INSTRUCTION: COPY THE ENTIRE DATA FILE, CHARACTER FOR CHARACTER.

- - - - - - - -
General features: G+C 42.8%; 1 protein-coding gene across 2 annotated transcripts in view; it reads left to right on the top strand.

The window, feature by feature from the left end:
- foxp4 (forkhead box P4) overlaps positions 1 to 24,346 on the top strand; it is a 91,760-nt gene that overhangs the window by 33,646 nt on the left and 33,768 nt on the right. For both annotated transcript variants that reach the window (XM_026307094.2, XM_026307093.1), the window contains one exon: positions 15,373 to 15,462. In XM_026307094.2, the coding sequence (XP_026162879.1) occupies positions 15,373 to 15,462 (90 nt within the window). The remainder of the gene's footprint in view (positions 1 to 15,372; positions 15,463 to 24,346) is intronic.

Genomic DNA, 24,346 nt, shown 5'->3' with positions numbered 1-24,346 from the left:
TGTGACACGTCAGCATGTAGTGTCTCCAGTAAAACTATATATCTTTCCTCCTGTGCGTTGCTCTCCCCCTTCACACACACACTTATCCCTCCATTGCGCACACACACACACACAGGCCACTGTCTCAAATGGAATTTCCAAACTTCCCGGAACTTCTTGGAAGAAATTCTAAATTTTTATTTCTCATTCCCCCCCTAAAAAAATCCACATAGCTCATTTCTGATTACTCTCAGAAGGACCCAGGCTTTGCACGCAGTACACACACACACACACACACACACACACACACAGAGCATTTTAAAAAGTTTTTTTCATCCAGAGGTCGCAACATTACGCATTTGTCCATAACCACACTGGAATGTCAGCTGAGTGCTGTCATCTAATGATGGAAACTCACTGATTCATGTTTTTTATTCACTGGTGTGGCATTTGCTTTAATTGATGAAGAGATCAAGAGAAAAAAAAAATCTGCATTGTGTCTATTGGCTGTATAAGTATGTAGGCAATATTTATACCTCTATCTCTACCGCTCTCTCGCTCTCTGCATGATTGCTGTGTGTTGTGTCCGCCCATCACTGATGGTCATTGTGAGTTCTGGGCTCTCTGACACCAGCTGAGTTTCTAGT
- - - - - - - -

General features: G+C 42.8%; 1 protein-coding gene across 2 annotated transcripts in view; it reads left to right on the top strand.

The window, feature by feature from the left end:
- foxp4 (forkhead box P4) overlaps positions 1 to 24,346 on the top strand; it is a 91,760-nt gene that overhangs the window by 33,646 nt on the left and 33,768 nt on the right. For both annotated transcript variants that reach the window (XM_026307094.2, XM_026307093.1), the window contains one exon: positions 15,373 to 15,462. In XM_026307094.2, the coding sequence (XP_026162879.1) occupies positions 15,373 to 15,462 (90 nt within the window). The remainder of the gene's footprint in view (positions 1 to 15,372; positions 15,463 to 24,346) is intronic.

Genomic DNA, 24,346 nt, shown 5'->3' with positions numbered 1-24,346 from the left:
TGTGACACGTCAGCATGTAGTGTCTCCAGTAAAACTATATATCTTTCCTCCTGTGCGTTGCTCTCCCCCTTCACACACACACTTATCCCTCCATTGCGCACACACACACACACAGGCCACTGTCTCAAATGGAATTTCCAAACTTCCCGGAACTTCTTGGAAGAAATTCTAAATTTTTATTTCTCATTCCCCCCCTAAAAAAATCCACATAGCTCATTTCTGATTACTCTCAGAAGGACCCAGGCTTTGCACGCAGTACACACACACACACACACACACACACACACACAGAGCATTTTAAAAAGTTTTTTTCATCCAGAGGTCGCAACATTACGCATTTGTCCATAACCACACTGGAATGTCAGCTGAGTGCTGTCATCTAATGATGGAAACTCACTGATTCATGTTTTTTATTCACTGGTGTGGCATTTGCTTTAATTGATGAAGAGATCAAGAGAAAAAAAAAATCTGCATTGTGTCTATTGGCTGTATAAGTATGTAGGCAATATTTATACCTCTATCTCTACCGCTCTCTCGCTCTCTGCATGATTGCTGTGTGTTGTGTCCGCCCATCACTGATGGTCATTGTGAGTTCTGGGCTCTCTGACACCAGCTGAGTTTCTAGT